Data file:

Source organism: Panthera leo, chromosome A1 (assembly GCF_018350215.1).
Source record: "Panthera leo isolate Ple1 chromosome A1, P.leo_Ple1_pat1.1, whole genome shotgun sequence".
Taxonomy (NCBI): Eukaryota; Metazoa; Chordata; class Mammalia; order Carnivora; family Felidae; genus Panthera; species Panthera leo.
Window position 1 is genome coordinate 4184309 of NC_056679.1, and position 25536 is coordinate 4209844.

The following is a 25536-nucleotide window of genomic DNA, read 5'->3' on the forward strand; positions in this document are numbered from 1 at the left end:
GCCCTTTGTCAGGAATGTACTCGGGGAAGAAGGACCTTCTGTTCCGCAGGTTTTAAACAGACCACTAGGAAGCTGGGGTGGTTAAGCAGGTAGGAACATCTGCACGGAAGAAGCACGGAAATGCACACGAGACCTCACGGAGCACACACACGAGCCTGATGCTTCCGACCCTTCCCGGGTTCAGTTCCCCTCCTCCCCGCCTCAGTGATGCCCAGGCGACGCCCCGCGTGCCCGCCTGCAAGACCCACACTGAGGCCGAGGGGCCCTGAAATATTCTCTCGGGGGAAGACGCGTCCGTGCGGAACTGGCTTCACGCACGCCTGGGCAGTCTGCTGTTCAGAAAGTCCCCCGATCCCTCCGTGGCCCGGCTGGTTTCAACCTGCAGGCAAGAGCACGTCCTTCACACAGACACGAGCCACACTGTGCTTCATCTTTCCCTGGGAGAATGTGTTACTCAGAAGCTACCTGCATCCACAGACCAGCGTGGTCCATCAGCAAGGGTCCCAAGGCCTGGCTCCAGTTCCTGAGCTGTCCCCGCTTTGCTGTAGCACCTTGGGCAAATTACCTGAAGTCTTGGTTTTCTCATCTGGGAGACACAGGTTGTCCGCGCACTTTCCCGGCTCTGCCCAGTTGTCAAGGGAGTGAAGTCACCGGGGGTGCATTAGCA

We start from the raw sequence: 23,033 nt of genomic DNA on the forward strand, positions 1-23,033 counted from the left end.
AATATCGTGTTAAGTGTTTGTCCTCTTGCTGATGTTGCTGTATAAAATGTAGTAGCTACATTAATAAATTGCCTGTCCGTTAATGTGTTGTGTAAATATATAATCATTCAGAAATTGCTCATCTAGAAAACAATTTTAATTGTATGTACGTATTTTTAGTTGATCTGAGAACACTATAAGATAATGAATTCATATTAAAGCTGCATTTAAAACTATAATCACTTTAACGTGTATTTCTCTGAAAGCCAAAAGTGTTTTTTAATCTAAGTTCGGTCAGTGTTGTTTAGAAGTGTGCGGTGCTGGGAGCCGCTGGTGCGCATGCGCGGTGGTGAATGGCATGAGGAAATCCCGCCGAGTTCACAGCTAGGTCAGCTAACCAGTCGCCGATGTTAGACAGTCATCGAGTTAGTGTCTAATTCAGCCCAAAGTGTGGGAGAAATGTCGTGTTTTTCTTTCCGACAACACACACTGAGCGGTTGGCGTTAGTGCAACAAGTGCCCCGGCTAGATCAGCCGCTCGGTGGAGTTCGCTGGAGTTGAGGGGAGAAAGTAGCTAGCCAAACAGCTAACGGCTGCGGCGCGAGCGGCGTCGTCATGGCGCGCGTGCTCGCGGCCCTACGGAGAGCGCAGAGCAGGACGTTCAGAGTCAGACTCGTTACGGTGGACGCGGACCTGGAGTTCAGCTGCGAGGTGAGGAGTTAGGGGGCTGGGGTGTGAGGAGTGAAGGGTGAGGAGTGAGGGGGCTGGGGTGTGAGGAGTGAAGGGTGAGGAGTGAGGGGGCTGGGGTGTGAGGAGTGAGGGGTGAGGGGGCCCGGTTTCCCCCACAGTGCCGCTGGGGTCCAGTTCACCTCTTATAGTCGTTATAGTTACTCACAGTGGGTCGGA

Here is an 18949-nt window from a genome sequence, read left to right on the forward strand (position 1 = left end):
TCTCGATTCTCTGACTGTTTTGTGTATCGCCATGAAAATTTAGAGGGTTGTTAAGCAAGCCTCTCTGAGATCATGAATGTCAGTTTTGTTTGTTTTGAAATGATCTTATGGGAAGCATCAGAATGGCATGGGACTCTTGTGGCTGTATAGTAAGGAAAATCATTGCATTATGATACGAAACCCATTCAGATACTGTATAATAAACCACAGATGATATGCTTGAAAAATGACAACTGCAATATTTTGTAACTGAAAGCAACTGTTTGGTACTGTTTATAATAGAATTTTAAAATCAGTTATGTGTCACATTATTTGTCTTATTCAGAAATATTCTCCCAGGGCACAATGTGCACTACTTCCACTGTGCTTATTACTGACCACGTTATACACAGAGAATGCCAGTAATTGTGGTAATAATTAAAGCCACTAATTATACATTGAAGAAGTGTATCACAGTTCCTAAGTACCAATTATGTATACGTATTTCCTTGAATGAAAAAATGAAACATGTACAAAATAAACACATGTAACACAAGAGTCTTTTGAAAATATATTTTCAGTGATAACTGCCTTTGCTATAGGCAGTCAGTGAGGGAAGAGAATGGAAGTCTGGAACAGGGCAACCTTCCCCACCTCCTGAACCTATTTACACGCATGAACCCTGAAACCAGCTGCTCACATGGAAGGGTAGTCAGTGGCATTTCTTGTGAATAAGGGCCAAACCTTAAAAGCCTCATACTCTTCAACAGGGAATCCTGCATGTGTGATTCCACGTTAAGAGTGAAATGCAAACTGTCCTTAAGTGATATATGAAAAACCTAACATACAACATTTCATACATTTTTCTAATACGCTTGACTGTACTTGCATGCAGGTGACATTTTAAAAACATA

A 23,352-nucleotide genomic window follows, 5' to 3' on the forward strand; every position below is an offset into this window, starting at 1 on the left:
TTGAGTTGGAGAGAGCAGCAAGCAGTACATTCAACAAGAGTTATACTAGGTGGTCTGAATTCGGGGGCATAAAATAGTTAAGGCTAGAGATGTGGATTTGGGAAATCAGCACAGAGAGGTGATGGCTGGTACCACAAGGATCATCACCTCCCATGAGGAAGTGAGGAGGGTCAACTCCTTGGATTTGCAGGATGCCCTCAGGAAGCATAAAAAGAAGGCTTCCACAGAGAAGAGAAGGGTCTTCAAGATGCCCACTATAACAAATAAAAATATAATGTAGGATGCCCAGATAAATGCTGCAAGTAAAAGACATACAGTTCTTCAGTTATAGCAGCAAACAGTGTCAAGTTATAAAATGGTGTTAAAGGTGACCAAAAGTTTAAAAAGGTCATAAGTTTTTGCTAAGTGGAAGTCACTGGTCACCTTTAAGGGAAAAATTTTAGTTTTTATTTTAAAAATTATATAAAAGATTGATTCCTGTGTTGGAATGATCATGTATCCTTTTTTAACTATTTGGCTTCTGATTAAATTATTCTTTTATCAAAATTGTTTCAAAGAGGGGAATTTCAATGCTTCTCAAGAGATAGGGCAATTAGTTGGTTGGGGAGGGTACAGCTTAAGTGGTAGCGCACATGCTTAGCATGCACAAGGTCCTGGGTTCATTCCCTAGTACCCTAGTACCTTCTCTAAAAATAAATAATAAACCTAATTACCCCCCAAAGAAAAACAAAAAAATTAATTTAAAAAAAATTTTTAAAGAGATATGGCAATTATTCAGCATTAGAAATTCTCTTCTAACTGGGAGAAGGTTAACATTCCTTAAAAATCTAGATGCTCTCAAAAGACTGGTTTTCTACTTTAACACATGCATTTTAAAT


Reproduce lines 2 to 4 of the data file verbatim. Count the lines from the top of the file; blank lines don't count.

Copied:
Source record: "Panthera leo isolate Ple1 chromosome A1, P.leo_Ple1_pat1.1, whole genome shotgun sequence".
Taxonomy (NCBI): Eukaryota; Metazoa; Chordata; class Mammalia; order Carnivora; family Felidae; genus Panthera; species Panthera leo.
Window position 1 is genome coordinate 4184309 of NC_056679.1, and position 25536 is coordinate 4209844.